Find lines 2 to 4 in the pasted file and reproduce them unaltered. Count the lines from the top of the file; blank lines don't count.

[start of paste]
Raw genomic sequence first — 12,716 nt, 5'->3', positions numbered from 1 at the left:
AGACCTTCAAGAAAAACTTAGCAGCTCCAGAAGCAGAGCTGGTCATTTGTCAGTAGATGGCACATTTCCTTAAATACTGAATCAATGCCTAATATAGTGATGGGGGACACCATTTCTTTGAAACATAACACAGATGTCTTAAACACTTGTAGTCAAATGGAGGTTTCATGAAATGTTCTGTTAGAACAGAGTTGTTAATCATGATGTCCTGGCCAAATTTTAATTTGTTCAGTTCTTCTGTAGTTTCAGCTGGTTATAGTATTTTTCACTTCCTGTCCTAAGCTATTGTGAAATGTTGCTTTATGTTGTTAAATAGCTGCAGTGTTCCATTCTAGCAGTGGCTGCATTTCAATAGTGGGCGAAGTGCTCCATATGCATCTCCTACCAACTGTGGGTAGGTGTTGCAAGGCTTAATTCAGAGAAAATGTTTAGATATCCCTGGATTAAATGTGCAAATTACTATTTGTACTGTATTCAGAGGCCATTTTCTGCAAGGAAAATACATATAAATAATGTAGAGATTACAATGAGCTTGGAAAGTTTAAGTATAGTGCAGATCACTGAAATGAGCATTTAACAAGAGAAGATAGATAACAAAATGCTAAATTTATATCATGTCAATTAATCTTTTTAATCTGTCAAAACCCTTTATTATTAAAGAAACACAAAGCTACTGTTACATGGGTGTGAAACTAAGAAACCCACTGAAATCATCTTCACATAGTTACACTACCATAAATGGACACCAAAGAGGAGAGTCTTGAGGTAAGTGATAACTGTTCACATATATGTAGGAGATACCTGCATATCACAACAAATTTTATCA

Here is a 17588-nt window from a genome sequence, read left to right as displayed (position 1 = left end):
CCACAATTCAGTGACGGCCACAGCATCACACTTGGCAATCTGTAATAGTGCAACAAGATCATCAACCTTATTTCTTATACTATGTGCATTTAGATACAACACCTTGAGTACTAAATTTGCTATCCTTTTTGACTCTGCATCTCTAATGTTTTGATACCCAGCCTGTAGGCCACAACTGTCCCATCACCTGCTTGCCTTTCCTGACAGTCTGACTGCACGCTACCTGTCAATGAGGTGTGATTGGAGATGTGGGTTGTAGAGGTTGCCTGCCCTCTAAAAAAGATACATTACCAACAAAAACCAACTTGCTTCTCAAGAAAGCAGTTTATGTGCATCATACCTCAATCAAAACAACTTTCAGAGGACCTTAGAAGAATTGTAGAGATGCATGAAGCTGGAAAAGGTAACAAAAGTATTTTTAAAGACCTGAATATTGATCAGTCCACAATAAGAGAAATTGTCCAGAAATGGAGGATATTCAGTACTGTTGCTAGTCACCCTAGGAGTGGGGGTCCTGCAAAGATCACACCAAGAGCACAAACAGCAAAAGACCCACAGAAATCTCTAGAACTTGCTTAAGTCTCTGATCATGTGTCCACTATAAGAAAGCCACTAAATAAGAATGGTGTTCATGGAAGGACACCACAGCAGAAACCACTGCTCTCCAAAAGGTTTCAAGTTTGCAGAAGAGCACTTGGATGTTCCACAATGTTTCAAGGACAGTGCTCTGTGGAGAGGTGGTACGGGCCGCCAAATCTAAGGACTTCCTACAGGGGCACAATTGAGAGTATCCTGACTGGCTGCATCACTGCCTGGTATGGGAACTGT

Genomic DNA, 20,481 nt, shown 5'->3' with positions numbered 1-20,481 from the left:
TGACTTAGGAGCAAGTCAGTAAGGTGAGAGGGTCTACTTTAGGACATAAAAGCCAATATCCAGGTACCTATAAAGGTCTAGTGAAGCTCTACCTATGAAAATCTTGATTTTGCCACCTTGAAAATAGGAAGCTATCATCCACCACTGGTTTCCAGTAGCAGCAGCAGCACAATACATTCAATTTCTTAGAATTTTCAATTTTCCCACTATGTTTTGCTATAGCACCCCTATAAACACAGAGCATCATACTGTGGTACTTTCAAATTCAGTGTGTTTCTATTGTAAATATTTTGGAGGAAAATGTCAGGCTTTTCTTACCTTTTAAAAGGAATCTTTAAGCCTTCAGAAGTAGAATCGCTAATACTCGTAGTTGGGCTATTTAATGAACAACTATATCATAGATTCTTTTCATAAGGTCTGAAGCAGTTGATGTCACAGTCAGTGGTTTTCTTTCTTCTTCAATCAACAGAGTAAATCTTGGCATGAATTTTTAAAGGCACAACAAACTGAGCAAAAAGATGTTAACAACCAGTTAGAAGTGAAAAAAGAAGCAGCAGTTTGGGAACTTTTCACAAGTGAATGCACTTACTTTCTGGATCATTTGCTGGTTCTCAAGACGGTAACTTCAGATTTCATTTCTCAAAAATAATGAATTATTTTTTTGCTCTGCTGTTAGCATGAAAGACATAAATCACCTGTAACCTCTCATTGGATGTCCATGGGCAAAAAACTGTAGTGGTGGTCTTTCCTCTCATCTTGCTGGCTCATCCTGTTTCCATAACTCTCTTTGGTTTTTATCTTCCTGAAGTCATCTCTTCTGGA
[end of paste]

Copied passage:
AGACCTTCAAGAAAAACTTAGCAGCTCCAGAAGCAGAGCTGGTCATTTGTCAGTAGATGGCACATTTCCTTAAATACTGAATCAATGCCTAATATAGTGATGGGGGACACCATTTCTTTGAAACATAACACAGATGTCTTAAACACTTGTAGTCAAATGGAGGTTTCATGAAATGTTCTGTTAGAACAGAGTTGTTAATCATGATGTCCTGGCCAAATTTTAATTTGTTCAGTTCTTCTGTAGTTTCAGCTGGTTATAGTATTTTTCACTTCCTGTCCTAAGCTATTGTGAAATGTTGCTTTATGTTGTTAAATAGCTGCAGTGTTCCATTCTAGCAGTGGCTGCATTTCAATAGTGGGCGAAGTGCTCCATATGCATCTCCTACCAACTGTGGGTAGGTGTTGCAAGGCTTAATTCAGAGAAAATGTTTAGATATCCCTGGATTAAATGTGCAAATTACTATTTGTACTGTATTCAGAGGCCATTTTCTGCAAGGAAAATACATATAAATAATGTAGAGATTACAATGAGCTTGGAAAGTTTAAGTATAGTGCAGATCACTGAAATGAGCATTTAACAAGAGAAGATAGATAACAAAATGCTAAATTTATATCATGTCAATTAATCTTTTTAATCTGTCAAAACCCTTTATTATTAAAGAAACACAAAGCTACTGTTACATGGGTGTGAAACTAAGAAACCCACTGAAATCATCTTCACATAGTTACACTACCATAAATGGACACCAAAGAGGAGAGTCTTGAGGTAAGTGATAACTGTTCACATATATGTAGGAGATACCTGCATATCACAACAAATTTTATCA

Here is a 17588-nt window from a genome sequence, read left to right as displayed (position 1 = left end):
CCACAATTCAGTGACGGCCACAGCATCACACTTGGCAATCTGTAATAGTGCAACAAGATCATCAACCTTATTTCTTATACTATGTGCATTTAGATACAACACCTTGAGTACTAAATTTGCTATCCTTTTTGACTCTGCATCTCTAATGTTTTGATACCCAGCCTGTAGGCCACAACTGTCCCATCACCTGCTTGCCTTTCCTGACAGTCTGACTGCACGCTACCTGTCAATGAGGTGTGATTGGAGATGTGGGTTGTAGAGGTTGCCTGCCCTCTAAAAAAGATACATTACCAACAAAAACCAACTTGCTTCTCAAGAAAGCAGTTTATGTGCATCATACCTCAATCAAAACAACTTTCAGAGGACCTTAGAAGAATTGTAGAGATGCATGAAGCTGGAAAAGGTAACAAAAGTATTTTTAAAGACCTGAATATTGATCAGTCCACAATAAGAGAAATTGTCCAGAAATGGAGGATATTCAGTACTGTTGCTAGTCACCCTAGGAGTGGGGGTCCTGCAAAGATCACACCAAGAGCACAAACAGCAAAAGACCCACAGAAATCTCTAGAACTTGCTTAAGTCTCTGATCATGTGTCCACTATAAGAAAGCCACTAAATAAGAATGGTGTTCATGGAAGGACACCACAGCAGAAACCACTGCTCTCCAAAAGGTTTCAAGTTTGCAGAAGAGCACTTGGATGTTCCACAATGTTTCAAGGACAGTGCTCTGTGGAGAGGTGGTACGGGCCGCCAAATCTAAGGACTTCCTACAGGGGCACAATTGAGAGTATCCTGACTGGCTGCATCACTGCCTGGTATGGGAACTGT